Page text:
Poetry Month Reprise

Sujash Purna
National Poetry Month


Sujash Purna was the Brain Mill Press National Poetry Month Contest winner in 2023 with his poem cycle “You Poor.” Read it here.

For his reprise, Sujash offers three poems, “Einaan See Eight” (previously published in Watershed Review, Spring 2020), “Yellow Wallpaper Resident Alien” (previously published in Zocalo Public Square, 2021) and “only the waters” (previously published in Miracle Monocle, Issue 20).

Einaan See Eight


Probably all my encounters
are existential jambalaya

—Terrance Hayes


long gasps of smokes
…………………….filtered through a grilled window
………….into the dark,
I was sitting at the desk, writing
stolen verses from dead writers,
when you came to my mind,
a gravel road at the end of a highway
I am proud of my weaknesses,
losing you through roiling sediments
………………………………………………..of last night.
There is always an enervating
talk of the town. Every time you and I
walk inside the door, hand in hand,
there is a man accused and arrested
for the sole crime of existing.
We took the exit early trying to avoid
the rush, faces of men and women
new to this land, walking in pilgrimage,
the green junipers in awe let them
clear their heads one at a time.
I am amazed by their patience
with a time already stolen by their
colonizers, and here I am avoiding
making eye contact. A no-man
coming from a no-man’s-land:
you say shoes’ shoe and Joshua’s
It’s that simple.
I don’t correct them sometimes.
Sometimes I am one of them.

Yellow Wallpaper Resident Alien


Tie my shoes, my self-portrait running for fun
in the deep woods, poisoned with the soot
of another forest fire in the distance, another Oregon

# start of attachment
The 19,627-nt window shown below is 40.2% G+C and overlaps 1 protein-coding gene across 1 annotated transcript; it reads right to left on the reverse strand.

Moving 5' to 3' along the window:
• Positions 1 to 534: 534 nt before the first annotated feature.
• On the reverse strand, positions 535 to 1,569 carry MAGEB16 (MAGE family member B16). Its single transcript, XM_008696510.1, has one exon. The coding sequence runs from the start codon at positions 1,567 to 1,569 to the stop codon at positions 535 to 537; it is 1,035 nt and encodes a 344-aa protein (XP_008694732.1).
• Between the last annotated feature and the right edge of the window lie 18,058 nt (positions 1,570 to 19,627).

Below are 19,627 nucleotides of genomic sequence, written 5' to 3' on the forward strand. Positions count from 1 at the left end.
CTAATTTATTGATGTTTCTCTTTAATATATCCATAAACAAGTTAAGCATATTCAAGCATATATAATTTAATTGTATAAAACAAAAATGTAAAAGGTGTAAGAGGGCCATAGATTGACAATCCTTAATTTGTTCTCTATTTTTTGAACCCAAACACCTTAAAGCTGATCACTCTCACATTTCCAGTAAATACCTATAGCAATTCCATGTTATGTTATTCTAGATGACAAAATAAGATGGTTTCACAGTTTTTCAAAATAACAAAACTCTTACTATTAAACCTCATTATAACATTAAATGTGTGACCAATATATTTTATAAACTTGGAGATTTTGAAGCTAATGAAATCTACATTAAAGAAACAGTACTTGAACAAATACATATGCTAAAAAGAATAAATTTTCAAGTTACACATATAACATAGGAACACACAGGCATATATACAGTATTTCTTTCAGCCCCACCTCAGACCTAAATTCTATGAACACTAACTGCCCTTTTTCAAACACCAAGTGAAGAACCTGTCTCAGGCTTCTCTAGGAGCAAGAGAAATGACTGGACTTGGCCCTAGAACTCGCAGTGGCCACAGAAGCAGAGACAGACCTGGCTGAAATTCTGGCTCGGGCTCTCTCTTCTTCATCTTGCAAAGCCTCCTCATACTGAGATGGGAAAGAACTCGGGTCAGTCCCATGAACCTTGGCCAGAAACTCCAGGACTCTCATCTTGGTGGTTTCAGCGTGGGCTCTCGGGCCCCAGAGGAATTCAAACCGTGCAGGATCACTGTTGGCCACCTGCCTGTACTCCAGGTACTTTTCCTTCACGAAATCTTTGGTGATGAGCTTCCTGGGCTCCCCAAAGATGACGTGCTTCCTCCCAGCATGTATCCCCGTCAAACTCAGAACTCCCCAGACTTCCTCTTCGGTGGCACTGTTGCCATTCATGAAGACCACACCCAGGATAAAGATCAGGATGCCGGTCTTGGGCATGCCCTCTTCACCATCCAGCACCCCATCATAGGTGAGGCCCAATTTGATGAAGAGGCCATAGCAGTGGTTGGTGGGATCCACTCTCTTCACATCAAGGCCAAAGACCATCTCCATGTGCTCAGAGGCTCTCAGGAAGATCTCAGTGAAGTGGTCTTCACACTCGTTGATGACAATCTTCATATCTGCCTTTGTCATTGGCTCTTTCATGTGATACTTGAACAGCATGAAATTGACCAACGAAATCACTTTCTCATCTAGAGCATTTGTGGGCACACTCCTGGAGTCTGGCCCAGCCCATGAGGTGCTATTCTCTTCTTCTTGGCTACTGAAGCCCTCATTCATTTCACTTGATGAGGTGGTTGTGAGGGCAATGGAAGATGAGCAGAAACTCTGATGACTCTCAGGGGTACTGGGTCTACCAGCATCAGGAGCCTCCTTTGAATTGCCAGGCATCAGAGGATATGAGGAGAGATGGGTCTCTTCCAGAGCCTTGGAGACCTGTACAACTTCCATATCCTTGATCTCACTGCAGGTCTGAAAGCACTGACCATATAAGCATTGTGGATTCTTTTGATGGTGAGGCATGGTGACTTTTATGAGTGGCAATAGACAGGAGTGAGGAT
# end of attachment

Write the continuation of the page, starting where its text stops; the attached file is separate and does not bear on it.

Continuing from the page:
I didn’t know how to spell the states in this country
but I reached out to join your name with mine:
they learned to divide us with hyphenated schemes

Just as you are, I know how your face looked in the golden
days when our palms were covered with glue from sticking
posters of the future inside a school building with broken gate

How do you believe there is a hunger in the blissfully unaware?
The dark times don’t darken our hearts, we become just
more distant in the most oblong parallels ever visible

only the waters


Forecast is gloomy despite the sun breaking out in pillars of light inside this one-bedroom apartment.

I walked about two miles to get home. The guy over the counter told me I can’t have an ID until my green card application gets processed. So I am a nobody until then.

Inside the bedroom, she is in tears. HelloFresh charged her sixty-five bucks without her knowing. She was enjoying the meals and making them. It gave her a sense of power. But now it’s all radiant red spots on her face as she feels guilty, crumpled up like an open half bag of Doritos she loves so much. Red spots like red dust specked across the bagged dioramas.

So much life has been sucked out of us.

We keep giving, giving, and giving, but for some reason it’s never been enough. I close the door on her as she wants some space. I think I guess it’s all over. July 15th. My parents’ marriage anniversary, and I am losing our marriage to HelloFresh. Is it a cliche phrase? Losing a marriage? English is not my first language. But I pretend.